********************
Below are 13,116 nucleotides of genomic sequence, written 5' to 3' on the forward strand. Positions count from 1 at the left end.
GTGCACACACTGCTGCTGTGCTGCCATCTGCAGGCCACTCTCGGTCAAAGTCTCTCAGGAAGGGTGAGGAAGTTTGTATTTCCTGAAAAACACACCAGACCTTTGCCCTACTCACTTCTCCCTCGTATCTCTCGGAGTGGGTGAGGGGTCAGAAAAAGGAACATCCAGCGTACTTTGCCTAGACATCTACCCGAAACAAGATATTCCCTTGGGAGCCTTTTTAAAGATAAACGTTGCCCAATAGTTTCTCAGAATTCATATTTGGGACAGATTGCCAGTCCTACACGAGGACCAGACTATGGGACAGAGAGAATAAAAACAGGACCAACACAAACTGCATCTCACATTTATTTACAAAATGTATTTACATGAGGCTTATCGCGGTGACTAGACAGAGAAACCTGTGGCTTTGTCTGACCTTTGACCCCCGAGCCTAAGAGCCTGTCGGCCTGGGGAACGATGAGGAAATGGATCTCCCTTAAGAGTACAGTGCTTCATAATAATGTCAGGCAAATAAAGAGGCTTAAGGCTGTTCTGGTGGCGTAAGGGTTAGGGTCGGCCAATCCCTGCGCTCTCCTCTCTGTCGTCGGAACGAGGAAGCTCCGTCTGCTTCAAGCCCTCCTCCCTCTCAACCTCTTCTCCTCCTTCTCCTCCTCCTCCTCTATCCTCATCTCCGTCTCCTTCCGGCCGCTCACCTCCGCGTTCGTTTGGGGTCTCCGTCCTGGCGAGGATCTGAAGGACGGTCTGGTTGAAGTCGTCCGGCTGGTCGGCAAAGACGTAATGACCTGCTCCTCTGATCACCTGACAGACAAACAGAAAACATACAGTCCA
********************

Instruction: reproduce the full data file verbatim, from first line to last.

Below are 13,116 nucleotides of genomic sequence, written 5' to 3' on the forward strand. Positions count from 1 at the left end.
GTGCACACACTGCTGCTGTGCTGCCATCTGCAGGCCACTCTCGGTCAAAGTCTCTCAGGAAGGGTGAGGAAGTTTGTATTTCCTGAAAAACACACCAGACCTTTGCCCTACTCACTTCTCCCTCGTATCTCTCGGAGTGGGTGAGGGGTCAGAAAAAGGAACATCCAGCGTACTTTGCCTAGACATCTACCCGAAACAAGATATTCCCTTGGGAGCCTTTTTAAAGATAAACGTTGCCCAATAGTTTCTCAGAATTCATATTTGGGACAGATTGCCAGTCCTACACGAGGACCAGACTATGGGACAGAGAGAATAAAAACAGGACCAACACAAACTGCATCTCACATTTATTTACAAAATGTATTTACATGAGGCTTATCGCGGTGACTAGACAGAGAAACCTGTGGCTTTGTCTGACCTTTGACCCCCGAGCCTAAGAGCCTGTCGGCCTGGGGAACGATGAGGAAATGGATCTCCCTTAAGAGTACAGTGCTTCATAATAATGTCAGGCAAATAAAGAGGCTTAAGGCTGTTCTGGTGGCGTAAGGGTTAGGGTCGGCCAATCCCTGCGCTCTCCTCTCTGTCGTCGGAACGAGGAAGCTCCGTCTGCTTCAAGCCCTCCTCCCTCTCAACCTCTTCTCCTCCTTCTCCTCCTCCTCCTCTATCCTCATCTCCGTCTCCTTCCGGCCGCTCACCTCCGCGTTCGTTTGGGGTCTCCGTCCTGGCGAGGATCTGAAGGACGGTCTGGTTGAAGTCGTCCGGCTGGTCGGCAAAGACGTAATGACCTGCTCCTCTGATCACCTGACAGACAAACAGAAAACATACAGTCCA